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  • It Took An Entire Team to Remove the Documents from the Web???

    "..we immediately convened a team to have access to the data removed.."

    And I thought AT&T was run by the technically incompetent (who else sells mobile devices and does not have a mobile optimized web site?). I can't say for sure but as hard it is for me to believe Telstra may take the crown.

    On the top of my AT&T stupid stuff (a very long list) is when you enter your user id and password, they come back with a message say "This may take a few moments, depending on your Internet connection speed." For those of you that are not running a technology based company and have no reason to understand how stupid this is, I will explain.

    Once you have submitted you user id and password there is no data being transmitted over the Internet. Your Browser is sitting idle, patiently (impatiently in my case) waiting for a response. No data is being transferred during the wait.

    Now Oracle. The Blind (Oracle) leading the more blind (Telstra). Case in point Logitech.

    I have a support account with Logitech. I had not used it in years. I no longer remembered my password. They have a way to recover forgotten passwords. They then emailed me my password. First of all emailing a password is insecure and a very stupid thing to do. Secondly, no one should EVER store a password.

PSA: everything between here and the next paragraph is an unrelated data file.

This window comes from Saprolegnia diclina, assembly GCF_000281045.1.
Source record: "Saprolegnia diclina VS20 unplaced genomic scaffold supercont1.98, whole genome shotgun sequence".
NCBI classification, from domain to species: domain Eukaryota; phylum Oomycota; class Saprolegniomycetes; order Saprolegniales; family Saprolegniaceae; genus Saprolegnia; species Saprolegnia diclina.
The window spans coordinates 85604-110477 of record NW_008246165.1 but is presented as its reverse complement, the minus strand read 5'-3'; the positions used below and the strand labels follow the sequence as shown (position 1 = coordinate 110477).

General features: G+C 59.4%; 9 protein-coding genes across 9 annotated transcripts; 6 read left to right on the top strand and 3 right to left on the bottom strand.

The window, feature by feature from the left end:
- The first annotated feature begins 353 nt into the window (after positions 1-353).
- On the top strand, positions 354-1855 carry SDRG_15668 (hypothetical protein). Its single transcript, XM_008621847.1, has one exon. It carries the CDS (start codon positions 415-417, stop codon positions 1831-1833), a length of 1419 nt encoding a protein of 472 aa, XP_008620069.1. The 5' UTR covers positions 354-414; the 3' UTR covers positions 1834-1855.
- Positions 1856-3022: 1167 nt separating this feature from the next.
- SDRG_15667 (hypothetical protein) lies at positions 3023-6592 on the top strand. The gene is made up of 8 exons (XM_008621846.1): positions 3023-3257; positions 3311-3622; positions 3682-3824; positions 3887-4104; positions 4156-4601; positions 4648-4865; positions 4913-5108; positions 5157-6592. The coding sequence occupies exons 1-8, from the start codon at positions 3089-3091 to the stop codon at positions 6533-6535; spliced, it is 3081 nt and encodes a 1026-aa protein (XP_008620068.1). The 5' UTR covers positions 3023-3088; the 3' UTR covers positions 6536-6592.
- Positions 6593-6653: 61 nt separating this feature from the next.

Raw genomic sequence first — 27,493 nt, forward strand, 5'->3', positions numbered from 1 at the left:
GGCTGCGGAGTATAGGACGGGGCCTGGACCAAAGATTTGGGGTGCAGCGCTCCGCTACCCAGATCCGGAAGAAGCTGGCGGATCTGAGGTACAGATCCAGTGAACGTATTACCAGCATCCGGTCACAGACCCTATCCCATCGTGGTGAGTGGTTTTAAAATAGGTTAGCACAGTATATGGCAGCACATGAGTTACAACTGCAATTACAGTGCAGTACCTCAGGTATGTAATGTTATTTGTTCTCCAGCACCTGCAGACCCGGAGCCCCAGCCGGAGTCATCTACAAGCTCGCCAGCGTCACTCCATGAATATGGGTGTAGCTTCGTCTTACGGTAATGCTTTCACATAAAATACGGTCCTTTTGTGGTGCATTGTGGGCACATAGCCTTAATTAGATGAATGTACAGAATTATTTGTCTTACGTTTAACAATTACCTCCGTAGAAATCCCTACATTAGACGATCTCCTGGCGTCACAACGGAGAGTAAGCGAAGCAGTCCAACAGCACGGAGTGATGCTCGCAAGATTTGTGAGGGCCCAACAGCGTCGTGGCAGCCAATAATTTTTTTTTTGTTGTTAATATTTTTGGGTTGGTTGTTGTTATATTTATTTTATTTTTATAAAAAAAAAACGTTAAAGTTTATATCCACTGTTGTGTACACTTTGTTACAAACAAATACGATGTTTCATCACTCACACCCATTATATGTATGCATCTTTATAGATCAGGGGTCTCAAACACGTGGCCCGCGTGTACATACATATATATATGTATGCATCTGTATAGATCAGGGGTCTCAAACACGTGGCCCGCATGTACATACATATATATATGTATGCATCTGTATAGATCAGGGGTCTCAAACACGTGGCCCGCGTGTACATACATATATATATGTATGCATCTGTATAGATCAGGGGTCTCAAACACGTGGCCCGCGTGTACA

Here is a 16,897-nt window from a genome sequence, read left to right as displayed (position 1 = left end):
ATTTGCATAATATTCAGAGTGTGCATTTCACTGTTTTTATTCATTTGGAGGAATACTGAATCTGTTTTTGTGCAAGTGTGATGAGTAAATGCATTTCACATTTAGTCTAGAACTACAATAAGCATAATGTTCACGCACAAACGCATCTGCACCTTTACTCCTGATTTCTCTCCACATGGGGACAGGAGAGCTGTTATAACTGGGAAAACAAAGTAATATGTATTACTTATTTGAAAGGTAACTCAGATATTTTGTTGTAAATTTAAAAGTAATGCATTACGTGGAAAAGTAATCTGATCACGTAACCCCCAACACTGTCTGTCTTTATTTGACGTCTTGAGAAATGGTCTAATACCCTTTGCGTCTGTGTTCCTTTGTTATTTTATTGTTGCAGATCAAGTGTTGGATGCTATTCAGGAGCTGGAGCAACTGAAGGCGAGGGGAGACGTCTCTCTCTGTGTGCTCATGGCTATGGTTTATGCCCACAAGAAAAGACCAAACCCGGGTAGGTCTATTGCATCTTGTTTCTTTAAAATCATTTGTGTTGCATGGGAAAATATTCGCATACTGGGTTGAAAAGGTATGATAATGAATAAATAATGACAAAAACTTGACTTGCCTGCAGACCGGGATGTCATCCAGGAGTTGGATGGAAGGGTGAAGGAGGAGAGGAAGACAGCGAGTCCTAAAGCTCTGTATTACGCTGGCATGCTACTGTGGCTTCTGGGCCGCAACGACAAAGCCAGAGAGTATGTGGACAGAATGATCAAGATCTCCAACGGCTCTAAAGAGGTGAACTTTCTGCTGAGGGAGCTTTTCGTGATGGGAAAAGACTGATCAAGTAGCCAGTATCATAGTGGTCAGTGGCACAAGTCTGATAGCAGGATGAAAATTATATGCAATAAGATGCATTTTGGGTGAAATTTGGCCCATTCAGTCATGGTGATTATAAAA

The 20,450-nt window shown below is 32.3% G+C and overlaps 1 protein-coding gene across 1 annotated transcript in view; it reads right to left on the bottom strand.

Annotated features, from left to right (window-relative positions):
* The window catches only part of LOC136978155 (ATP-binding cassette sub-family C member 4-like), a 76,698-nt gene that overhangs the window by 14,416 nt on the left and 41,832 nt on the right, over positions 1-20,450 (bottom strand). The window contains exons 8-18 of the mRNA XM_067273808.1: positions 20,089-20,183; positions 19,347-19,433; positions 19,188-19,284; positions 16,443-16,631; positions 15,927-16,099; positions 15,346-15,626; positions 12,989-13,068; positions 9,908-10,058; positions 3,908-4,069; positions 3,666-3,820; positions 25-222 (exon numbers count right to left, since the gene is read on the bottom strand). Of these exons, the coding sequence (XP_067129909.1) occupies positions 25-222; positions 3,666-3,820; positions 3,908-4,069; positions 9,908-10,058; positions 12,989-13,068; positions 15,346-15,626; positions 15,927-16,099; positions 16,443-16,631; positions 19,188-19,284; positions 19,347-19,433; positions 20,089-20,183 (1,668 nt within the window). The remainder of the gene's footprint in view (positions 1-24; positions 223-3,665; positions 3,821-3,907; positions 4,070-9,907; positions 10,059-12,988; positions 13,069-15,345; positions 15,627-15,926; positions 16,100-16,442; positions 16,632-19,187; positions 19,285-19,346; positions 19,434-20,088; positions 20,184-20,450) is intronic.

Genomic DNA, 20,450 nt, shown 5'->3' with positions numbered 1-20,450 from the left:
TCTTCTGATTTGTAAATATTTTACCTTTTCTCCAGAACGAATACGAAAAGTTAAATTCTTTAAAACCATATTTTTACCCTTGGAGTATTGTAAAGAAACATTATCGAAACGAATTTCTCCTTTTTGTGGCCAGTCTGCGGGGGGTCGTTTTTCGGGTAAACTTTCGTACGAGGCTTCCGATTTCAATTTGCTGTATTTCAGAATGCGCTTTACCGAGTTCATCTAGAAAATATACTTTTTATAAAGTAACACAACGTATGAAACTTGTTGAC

The way passwords are supposed to work is when you enter your chosen password, the system is supposed to create "cryptographic hash" using your password. The hash is saved. When you log in the password is used to generate the hash using the same hashing algorithm. Then the system compares this hash to the hash stored in the user database table.

    The purpose is this method is, if there is a beech of security, no passwords can be leaked. If Logitech can send me my password, they are doing this all wrong.

    It is Oracle that provided Logitech with this customer service system.

    How a list of customer's private data ends up in a public accessible folder is beyond comprehension. It is difficult to fathom how a company could do something so stupid.

    I even doubt, even as stupid as the idiots running AT&T are, they could do something this stupid.

    Do not hold your breath waiting for an Oracle comment. They could not possible be that stupid. Or are they?

    It is still a toss up who get the dunce cap, AT&T or Telstra? It's a tough call. As the tie breaker I set my Browser to mimic a mobile phone. I tried Telstra and giving credit were credit is due, a minimal it is, Telstra attempted to provide a mobile optimized page. The problem it took 12 seconds for the page to load on a high powered PC. This equates to at least a minute or more for a minimally powered "smart" phone to render the page. Pathetic.

    Next I did the same with AT&T. After about a minute or so I gave up waiting to find out how long it would take for the page to render.

    Now it's down to a flip of a coin between these two "Industry Leaders".

    Can anyone say "To Hell in a hand Basket"? Isn't a Lovely World we live in. I wish I was as stupid as these Industry Leaders then I would not know just how horrific thing are.
  • Time for something stable

    The need of the hour is having a secured spreadsheet tool. We as customers need a tool which has to be very secure.
    I woud like to share this one which we are currently using its CollateBox, have a look at this one,